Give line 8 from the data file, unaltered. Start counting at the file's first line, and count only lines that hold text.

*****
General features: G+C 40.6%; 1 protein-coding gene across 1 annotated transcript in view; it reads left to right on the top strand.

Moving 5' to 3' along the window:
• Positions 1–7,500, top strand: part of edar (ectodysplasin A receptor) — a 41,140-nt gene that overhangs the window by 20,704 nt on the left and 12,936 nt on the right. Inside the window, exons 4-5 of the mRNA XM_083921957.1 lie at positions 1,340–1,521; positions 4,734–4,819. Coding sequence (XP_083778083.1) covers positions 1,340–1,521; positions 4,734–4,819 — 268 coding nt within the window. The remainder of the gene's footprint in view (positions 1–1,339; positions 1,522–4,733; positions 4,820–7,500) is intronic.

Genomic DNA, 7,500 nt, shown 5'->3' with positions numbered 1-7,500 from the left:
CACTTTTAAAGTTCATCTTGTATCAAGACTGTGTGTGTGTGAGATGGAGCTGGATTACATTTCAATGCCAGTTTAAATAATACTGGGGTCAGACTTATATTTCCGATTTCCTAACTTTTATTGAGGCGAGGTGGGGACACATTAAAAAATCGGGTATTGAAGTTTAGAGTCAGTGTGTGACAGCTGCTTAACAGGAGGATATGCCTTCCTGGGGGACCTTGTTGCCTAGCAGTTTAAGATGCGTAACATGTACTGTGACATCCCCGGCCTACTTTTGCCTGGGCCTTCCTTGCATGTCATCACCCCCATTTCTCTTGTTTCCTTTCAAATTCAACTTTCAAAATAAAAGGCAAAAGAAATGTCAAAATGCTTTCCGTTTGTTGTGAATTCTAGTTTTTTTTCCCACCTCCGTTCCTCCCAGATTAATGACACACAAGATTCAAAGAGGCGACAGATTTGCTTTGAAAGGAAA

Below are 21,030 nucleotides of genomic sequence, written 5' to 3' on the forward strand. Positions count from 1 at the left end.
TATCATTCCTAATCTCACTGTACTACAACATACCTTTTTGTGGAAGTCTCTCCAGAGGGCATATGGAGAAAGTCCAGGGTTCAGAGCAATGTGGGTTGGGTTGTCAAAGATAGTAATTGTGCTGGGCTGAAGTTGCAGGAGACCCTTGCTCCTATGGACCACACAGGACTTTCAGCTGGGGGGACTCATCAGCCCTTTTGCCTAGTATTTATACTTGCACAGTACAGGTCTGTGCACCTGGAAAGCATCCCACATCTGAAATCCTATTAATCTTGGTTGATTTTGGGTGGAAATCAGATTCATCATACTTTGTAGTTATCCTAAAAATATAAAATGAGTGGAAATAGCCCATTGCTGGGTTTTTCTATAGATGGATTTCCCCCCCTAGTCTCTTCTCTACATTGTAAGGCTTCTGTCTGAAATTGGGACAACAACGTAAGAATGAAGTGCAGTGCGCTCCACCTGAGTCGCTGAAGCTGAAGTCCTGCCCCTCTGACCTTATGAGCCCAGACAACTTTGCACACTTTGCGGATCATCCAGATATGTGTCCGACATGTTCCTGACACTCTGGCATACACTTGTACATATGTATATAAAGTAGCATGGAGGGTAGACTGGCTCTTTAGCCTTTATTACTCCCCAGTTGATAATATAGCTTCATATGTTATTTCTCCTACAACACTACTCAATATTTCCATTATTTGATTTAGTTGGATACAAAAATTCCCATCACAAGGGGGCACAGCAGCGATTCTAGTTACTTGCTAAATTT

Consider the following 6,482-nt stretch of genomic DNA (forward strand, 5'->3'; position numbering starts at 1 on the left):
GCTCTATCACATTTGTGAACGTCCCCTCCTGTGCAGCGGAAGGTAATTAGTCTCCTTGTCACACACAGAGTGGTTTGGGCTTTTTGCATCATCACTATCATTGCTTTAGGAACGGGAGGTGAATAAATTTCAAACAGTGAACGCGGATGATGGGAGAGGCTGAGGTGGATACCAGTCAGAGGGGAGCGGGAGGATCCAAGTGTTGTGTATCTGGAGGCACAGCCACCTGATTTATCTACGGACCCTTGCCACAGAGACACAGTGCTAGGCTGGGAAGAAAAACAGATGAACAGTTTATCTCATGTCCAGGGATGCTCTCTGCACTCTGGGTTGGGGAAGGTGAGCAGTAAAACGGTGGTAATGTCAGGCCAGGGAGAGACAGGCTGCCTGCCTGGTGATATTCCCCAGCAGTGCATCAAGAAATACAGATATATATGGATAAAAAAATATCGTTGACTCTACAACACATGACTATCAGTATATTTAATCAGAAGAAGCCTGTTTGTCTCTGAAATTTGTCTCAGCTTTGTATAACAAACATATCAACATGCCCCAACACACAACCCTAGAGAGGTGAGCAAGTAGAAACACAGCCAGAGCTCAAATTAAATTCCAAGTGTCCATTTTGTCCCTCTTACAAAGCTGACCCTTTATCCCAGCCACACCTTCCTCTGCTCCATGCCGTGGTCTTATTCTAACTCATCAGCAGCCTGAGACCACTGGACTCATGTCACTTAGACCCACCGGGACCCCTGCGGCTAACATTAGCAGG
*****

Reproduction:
Consider the following 6,482-nt stretch of genomic DNA (forward strand, 5'->3'; position numbering starts at 1 on the left):